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I prefer a 'traditional Christmas' as opposed to a 'traditional British Christmas'

With the Christmas dinner done, writer Will Self says that the UK's collective new year resolution should be to bring an end to the national obsession with food.
Are you full yet? Stuffed? Fit to burst? I do hope so. After all, no-one but a Scrooge with an eating disorder would wish people to stint themselves over the festive season.

bbc: a point of view: the neverending culinary merry-go-round

(the following was sent as a comment to the BBC with regards to the above article)

Frankly, i think the Brits eat too much meat during the season....and at other times as well, but i can understand that to some extent as it does help keep one warm.  But then again, i substituted the traditional Christmas Turkey with smoked salmon and a bit of chicken roasted in muld wine.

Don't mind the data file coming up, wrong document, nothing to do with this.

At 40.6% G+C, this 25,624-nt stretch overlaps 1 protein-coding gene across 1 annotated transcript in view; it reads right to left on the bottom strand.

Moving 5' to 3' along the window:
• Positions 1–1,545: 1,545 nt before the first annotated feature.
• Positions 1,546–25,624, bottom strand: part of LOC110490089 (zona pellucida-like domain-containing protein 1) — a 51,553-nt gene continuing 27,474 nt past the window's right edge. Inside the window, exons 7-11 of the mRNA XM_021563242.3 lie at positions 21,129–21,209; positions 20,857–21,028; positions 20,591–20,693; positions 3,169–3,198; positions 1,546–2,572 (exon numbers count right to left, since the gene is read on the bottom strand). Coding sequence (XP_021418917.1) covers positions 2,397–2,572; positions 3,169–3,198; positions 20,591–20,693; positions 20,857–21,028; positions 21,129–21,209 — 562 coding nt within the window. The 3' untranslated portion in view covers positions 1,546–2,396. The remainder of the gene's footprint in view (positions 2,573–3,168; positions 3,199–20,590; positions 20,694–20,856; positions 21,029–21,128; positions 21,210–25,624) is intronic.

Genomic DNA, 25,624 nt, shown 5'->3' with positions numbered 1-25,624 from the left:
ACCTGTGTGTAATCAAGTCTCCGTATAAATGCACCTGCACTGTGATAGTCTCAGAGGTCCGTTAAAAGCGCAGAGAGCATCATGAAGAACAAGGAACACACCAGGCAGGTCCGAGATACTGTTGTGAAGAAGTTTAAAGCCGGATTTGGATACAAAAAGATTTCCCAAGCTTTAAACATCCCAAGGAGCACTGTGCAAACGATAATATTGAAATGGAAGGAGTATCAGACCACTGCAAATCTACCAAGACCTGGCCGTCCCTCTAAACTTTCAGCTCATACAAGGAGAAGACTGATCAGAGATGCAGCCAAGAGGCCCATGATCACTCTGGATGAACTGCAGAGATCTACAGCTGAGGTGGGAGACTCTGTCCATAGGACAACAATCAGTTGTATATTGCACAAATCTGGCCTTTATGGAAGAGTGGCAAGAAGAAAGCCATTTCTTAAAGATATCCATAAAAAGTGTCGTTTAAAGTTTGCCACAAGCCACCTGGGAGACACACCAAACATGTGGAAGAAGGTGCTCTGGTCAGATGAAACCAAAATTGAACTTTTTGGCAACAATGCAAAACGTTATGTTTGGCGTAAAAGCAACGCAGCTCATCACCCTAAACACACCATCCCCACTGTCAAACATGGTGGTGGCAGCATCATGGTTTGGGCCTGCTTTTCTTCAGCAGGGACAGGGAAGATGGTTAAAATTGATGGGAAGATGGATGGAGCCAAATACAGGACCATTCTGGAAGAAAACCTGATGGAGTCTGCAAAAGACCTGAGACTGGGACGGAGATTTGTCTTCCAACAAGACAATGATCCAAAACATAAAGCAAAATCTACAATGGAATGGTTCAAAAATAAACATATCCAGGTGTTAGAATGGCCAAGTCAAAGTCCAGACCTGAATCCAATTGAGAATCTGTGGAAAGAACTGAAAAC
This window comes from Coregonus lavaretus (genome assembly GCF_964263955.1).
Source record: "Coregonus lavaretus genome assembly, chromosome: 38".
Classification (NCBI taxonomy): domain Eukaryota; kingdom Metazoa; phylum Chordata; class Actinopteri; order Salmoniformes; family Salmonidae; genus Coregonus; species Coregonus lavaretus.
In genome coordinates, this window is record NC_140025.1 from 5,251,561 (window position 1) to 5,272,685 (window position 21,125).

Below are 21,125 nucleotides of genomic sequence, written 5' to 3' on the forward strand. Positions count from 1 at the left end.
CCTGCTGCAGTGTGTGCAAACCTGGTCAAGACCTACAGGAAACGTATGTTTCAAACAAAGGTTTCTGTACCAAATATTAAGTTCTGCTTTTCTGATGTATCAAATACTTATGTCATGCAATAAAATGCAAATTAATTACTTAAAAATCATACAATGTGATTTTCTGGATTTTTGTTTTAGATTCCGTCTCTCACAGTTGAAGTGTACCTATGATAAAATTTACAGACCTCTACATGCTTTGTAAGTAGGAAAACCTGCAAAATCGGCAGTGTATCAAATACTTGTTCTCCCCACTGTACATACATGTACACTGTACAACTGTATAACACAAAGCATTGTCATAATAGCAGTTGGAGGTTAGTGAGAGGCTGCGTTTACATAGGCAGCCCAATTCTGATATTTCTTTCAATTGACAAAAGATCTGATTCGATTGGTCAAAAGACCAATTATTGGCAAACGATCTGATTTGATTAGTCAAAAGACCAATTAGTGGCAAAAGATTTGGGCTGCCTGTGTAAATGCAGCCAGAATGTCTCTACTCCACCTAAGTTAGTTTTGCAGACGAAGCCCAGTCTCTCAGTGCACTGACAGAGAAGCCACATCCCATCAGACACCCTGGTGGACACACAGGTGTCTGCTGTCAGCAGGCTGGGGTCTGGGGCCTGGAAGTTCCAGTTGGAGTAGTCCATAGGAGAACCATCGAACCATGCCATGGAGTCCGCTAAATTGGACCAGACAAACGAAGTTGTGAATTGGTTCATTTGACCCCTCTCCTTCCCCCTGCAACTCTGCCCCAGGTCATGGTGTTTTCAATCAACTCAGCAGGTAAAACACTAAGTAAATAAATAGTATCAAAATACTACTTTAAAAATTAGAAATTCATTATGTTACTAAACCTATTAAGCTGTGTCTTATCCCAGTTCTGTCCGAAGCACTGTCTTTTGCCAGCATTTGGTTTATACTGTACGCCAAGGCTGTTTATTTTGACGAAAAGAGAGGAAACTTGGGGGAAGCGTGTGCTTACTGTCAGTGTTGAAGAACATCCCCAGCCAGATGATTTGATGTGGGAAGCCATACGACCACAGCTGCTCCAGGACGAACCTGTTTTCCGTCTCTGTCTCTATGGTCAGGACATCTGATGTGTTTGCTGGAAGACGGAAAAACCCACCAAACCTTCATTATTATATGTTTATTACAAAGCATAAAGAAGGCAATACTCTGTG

It went down well.  I also did away with the traditional christmas sweets and calories with just a couple of chocs from a tin of 'Roses'.  I then proceeded to wash it all down with half a glass of traditional muld wine purchased from M&S.  That was indulgence enough for me.  After all, according to the tradition of Christmas itself, a table and half-full of food, sweets and a couple of crates of booze isn’t a traditional part of the nativity scene i think.

I get more pleasure in giving gifts than engaging in seasonal gluttony. The former, i do find to be more full-filling, and traditionally Christmassy, if not traditionally British

But most importantly, all of the above didn't compromise my Christmassy spirit, and it left quite a bit for me to spend of pressies for others as well.  I know all of this isn't very 'British', but perhaps it ought to be.  I get more pleasure in giving gifts than engaging in seasonal gluttony.  The former, i do find to be more full-filling, and traditionally Christmassy, if not traditionally British :)



  1. Many people tend to eat and drink too much during this season. J The meaning of Christmas seems to be forever in danger of being lost by all the commotion and promotion of the season. Like you, I prefer to spend my Christmas giving rather than engaging in gluttony. Giving does not necessarily come in the form of a gift. It’s the genuine concern and sincere interest you show to another human without any ulterior motive and that is the true Christmas spirit you can practise throughout the year. That was what I learned from you last Christmas.


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